For several years now TAO has partnered with eImpact on a “State of the Oregon Tech Industry” report. Each report has shown key metrics on an annualized basis such as the number of people employed in the industry, new companies formed, average salaries, number of companies etc.
Not surprisingly, the number of tech industry jobs, the average earnings per job, and the number of firms has been increasing year over year. These trend lines have been up and to the right for decades now.
And while there have been some dips in certain years, the total investment in Oregon tech startups has also increased overall during that same period. As the average earnings per tech job has increased, so too has the number of other kinds of jobs that are supported by tech workers in Oregon.
Not everything is moving up and to the right when it comes to the tech industry. One area where the Oregon tech industry has lagged is diversification of its workforce. This has been widely reported in recent years and should come as no surprise to someone reading this article.
More public data and private data is available than ever before, and eImpact has stayed ahead of these trends, incorporating more data sources into their platform. Consequently, we are now able to show diversity in tech employment by race and occupation code, broken out by county throughout Oregon. As for technical jobs, the hardware industry in Oregon is far more diverse than other tech industry subsectors.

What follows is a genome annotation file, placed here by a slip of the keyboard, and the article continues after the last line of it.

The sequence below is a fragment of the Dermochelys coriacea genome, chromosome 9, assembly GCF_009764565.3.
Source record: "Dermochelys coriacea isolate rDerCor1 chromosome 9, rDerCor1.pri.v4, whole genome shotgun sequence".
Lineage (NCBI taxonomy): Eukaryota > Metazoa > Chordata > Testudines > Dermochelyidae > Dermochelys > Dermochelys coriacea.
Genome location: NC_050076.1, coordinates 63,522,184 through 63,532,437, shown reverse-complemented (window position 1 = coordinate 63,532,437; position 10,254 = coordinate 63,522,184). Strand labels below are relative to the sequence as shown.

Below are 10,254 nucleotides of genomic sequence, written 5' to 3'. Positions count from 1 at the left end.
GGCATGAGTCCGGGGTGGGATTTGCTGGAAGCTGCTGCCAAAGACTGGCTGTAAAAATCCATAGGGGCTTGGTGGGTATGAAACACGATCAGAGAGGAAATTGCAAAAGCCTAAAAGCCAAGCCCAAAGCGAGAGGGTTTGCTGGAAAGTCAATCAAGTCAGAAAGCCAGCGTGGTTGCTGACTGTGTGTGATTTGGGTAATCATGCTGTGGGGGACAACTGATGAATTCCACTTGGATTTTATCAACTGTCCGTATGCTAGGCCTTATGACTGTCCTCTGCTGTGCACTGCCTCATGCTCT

And the most diverse county in terms of tech professionals per capita? It’s not Washington, Multnomah or Clackamas; it’s Malheur. This year we are able to establish a base metric for diversification across occupations and counties, and we will continue to track progress across these two metrics in future years.
Technology sector jobs are not just proliferating geographically in Oregon, they are also expanding across industries. Aside from “pure tech firms,” a close second in terms of the number of tech professionals employed in Oregon is the manufacturing sector, followed by the public sector. Sectors including finance and insurance, waste management and remediation, wholesale trade, health care, management of companies and enterprises and “other” account for over a quarter of all other tech jobs in Oregon.
We also added a new infographic that compares job postings and candidate profiles by skill, illuminating those where supply versus demand mismatches exist. If you work in education or workforce, the biggest gaps between industry demand and the supply of talent with those available skills include: Agile Methodology, Python (a programming language), Amazon Web Services, Microsoft Azure, Automation, Scalability, Application Programming Interfaces (APIs), and DevOps.
Another addition to this year’s report shows tech occupation earnings by MSA for Portland, Bend and Eugene, respectively. While the Portland region boasts the highest salaries for the majority of tech occupations, in some cases Bend and/or Eugene are more competitive.
And finally, a caveat on the Oregon tech industry’s growth: Since we have been tracking this data, the total number of tech jobs has increased at a much faster rate in Washington, Arizona, Colorado and Utah than it has in Oregon. Oregon is now barely ahead of Utah in terms of total tech jobs.
This is part of a regular guest column written by the Technology Association of Oregon in the Portland Business Journal.